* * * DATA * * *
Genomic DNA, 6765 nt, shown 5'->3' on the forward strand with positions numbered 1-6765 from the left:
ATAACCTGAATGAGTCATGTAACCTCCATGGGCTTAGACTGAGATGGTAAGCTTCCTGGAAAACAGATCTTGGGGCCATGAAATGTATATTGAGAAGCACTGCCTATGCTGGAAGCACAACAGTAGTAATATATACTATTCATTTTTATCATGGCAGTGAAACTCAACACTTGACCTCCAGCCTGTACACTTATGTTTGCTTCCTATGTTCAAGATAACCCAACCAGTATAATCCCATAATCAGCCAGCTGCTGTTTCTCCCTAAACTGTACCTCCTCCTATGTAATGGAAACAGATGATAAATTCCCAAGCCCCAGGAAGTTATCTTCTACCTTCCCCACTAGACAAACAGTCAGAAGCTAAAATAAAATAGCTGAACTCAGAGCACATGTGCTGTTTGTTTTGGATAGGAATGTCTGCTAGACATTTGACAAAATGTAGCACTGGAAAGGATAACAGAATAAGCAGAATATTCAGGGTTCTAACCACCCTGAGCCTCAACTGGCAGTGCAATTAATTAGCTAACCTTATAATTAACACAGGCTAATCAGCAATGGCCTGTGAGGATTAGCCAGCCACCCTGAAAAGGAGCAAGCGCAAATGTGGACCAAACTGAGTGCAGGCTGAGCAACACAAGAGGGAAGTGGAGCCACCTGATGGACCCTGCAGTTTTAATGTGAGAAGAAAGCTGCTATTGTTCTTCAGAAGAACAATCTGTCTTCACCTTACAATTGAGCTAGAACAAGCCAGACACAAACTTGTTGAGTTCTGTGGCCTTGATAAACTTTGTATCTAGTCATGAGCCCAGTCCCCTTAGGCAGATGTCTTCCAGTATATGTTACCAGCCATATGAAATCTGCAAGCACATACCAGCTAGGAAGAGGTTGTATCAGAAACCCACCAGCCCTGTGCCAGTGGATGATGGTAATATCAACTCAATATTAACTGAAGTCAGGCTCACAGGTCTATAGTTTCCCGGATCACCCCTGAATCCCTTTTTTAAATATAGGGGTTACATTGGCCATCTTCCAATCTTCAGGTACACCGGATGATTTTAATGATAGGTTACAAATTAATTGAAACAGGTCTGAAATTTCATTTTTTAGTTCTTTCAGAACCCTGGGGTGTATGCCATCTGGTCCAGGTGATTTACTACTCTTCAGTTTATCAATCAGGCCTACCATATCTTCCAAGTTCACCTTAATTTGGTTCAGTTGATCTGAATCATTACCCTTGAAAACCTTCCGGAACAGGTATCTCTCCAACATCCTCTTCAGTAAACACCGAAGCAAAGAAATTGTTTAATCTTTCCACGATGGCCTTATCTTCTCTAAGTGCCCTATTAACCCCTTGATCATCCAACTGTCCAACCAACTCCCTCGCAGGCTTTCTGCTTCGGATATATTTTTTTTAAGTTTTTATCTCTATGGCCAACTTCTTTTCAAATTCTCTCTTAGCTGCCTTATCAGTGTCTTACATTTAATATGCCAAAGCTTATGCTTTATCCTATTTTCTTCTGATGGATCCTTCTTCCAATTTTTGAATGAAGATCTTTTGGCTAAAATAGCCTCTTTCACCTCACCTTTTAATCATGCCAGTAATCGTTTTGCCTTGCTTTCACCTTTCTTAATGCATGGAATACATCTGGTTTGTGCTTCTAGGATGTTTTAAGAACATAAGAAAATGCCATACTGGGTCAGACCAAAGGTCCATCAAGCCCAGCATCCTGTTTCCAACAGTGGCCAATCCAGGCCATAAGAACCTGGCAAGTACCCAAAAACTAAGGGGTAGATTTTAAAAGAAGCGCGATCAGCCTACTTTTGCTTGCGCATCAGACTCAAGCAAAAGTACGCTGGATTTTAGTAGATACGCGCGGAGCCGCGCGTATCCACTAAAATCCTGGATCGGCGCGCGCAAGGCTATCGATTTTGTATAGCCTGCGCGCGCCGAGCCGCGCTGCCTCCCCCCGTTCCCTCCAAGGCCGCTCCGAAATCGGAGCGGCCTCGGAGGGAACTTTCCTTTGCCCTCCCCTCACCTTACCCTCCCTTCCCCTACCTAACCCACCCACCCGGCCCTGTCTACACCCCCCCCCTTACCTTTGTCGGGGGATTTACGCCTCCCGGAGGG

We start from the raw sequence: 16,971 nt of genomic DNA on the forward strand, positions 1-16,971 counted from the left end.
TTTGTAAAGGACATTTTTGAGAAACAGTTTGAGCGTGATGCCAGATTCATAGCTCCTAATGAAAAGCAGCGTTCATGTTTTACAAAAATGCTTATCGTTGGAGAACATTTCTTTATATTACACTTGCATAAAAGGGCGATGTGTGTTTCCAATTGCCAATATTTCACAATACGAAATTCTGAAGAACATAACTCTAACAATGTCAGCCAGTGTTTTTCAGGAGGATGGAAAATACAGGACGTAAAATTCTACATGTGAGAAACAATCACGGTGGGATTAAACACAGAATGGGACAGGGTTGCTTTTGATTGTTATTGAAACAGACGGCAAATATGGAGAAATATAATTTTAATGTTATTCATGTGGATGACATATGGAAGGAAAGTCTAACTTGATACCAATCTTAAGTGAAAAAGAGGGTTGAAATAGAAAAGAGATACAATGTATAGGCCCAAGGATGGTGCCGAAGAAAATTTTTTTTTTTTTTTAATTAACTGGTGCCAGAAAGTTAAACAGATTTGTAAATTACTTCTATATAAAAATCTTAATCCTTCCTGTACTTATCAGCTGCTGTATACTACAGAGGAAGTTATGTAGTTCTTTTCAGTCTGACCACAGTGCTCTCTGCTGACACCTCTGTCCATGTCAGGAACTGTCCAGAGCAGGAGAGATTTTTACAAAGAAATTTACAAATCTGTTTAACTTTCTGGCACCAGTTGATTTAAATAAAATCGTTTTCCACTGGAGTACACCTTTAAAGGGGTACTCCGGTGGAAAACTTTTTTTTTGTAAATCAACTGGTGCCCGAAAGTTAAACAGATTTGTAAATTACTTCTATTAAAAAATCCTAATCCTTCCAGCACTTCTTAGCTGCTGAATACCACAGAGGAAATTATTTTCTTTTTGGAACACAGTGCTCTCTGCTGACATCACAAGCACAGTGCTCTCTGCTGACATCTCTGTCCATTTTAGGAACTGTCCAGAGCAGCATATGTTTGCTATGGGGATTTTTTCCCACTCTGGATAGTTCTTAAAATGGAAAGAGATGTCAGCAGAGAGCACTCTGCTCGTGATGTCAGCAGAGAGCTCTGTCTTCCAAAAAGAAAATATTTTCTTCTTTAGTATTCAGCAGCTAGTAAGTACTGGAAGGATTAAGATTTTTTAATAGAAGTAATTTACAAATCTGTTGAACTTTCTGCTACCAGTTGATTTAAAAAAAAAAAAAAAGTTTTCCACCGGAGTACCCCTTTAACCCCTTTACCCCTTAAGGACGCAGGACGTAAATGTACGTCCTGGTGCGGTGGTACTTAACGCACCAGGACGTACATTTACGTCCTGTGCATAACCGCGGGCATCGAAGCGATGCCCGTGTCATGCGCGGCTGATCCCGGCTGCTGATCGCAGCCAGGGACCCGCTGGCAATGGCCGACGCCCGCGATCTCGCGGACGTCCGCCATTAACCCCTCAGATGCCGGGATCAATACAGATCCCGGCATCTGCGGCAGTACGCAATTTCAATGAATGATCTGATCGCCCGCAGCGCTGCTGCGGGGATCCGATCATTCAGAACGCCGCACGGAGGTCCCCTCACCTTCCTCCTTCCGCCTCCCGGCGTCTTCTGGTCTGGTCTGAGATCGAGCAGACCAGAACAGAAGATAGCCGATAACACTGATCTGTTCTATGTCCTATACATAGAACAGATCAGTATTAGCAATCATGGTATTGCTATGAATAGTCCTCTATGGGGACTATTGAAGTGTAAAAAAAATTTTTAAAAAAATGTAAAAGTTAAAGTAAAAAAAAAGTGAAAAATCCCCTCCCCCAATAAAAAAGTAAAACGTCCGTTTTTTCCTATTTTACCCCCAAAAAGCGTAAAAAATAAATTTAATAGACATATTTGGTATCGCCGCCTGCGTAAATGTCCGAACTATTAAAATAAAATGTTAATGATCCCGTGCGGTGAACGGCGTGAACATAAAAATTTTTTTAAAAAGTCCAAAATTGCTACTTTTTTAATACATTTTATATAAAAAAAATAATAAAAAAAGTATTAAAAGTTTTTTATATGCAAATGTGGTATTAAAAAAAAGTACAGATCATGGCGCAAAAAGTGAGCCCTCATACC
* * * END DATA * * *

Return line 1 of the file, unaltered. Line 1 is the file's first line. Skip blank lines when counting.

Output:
Genomic DNA, 6765 nt, shown 5'->3' on the forward strand with positions numbered 1-6765 from the left: